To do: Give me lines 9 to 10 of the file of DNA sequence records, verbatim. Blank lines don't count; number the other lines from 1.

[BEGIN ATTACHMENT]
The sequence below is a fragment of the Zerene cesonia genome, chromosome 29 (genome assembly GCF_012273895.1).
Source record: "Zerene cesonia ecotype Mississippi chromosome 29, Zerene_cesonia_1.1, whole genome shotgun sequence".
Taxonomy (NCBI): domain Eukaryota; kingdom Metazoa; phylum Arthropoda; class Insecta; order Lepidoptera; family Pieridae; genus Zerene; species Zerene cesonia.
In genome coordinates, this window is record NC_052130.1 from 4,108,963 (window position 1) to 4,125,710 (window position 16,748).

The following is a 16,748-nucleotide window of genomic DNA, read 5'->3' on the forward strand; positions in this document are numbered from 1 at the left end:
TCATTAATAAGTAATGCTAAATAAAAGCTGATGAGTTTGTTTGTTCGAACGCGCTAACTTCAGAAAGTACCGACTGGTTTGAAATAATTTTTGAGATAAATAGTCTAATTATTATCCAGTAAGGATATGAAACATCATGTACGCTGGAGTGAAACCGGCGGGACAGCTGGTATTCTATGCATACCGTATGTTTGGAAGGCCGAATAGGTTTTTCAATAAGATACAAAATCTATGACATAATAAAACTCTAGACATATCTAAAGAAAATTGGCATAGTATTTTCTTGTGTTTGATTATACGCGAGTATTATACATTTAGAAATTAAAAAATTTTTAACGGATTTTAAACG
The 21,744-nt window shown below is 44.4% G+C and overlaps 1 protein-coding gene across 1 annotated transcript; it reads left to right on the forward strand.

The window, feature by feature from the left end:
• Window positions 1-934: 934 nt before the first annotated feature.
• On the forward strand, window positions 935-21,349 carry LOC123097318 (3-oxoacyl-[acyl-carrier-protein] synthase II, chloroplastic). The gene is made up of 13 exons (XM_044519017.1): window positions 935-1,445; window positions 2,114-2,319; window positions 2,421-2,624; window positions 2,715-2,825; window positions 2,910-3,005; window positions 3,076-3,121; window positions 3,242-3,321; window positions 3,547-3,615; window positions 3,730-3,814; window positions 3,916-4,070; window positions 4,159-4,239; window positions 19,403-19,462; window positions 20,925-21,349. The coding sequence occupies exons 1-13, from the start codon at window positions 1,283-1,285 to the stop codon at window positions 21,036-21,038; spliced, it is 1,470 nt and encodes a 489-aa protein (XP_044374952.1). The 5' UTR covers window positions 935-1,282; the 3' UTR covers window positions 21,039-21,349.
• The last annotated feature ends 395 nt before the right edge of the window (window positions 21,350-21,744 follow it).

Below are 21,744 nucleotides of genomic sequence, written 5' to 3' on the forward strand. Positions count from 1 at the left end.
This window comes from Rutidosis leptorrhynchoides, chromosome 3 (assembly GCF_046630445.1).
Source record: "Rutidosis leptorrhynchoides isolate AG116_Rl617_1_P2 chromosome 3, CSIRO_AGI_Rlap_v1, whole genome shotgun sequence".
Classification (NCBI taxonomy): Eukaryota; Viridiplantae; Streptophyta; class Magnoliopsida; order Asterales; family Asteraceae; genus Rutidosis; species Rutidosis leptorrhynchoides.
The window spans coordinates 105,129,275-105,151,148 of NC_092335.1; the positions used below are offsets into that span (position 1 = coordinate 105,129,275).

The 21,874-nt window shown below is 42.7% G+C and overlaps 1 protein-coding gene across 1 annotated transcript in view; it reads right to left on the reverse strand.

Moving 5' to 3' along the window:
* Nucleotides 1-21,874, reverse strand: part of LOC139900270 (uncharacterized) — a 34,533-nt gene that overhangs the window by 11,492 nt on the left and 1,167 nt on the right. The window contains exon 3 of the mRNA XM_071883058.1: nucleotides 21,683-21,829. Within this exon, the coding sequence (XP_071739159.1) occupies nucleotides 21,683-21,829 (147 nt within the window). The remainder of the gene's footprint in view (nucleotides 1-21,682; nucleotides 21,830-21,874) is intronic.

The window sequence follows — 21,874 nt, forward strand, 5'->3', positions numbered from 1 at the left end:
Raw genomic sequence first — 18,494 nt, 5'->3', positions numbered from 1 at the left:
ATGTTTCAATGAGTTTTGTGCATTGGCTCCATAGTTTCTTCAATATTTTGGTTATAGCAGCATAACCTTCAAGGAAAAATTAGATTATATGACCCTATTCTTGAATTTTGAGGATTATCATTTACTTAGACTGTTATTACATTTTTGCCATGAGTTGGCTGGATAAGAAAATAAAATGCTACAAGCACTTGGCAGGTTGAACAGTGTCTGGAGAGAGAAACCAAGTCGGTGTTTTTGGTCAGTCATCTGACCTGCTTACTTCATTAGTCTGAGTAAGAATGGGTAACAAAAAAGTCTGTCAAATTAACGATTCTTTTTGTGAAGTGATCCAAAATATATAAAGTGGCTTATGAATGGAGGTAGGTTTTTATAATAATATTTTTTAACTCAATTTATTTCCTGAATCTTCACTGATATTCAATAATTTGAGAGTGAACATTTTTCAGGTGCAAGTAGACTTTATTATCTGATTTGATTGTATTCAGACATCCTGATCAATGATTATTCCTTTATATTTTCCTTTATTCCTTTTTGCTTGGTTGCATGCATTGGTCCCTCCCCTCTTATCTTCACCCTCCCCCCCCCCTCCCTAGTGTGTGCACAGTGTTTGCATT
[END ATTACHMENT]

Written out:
• Window positions 1-934: 934 nt before the first annotated feature.
• On the forward strand, window positions 935-21,349 carry LOC123097318 (3-oxoacyl-[acyl-carrier-protein] synthase II, chloroplastic). The gene is made up of 13 exons (XM_044519017.1): window positions 935-1,445; window positions 2,114-2,319; window positions 2,421-2,624; window positions 2,715-2,825; window positions 2,910-3,005; window positions 3,076-3,121; window positions 3,242-3,321; window positions 3,547-3,615; window positions 3,730-3,814; window positions 3,916-4,070; window positions 4,159-4,239; window positions 19,403-19,462; window positions 20,925-21,349. The coding sequence occupies exons 1-13, from the start codon at window positions 1,283-1,285 to the stop codon at window positions 21,036-21,038; spliced, it is 1,470 nt and encodes a 489-aa protein (XP_044374952.1). The 5' UTR covers window positions 935-1,282; the 3' UTR covers window positions 21,039-21,349.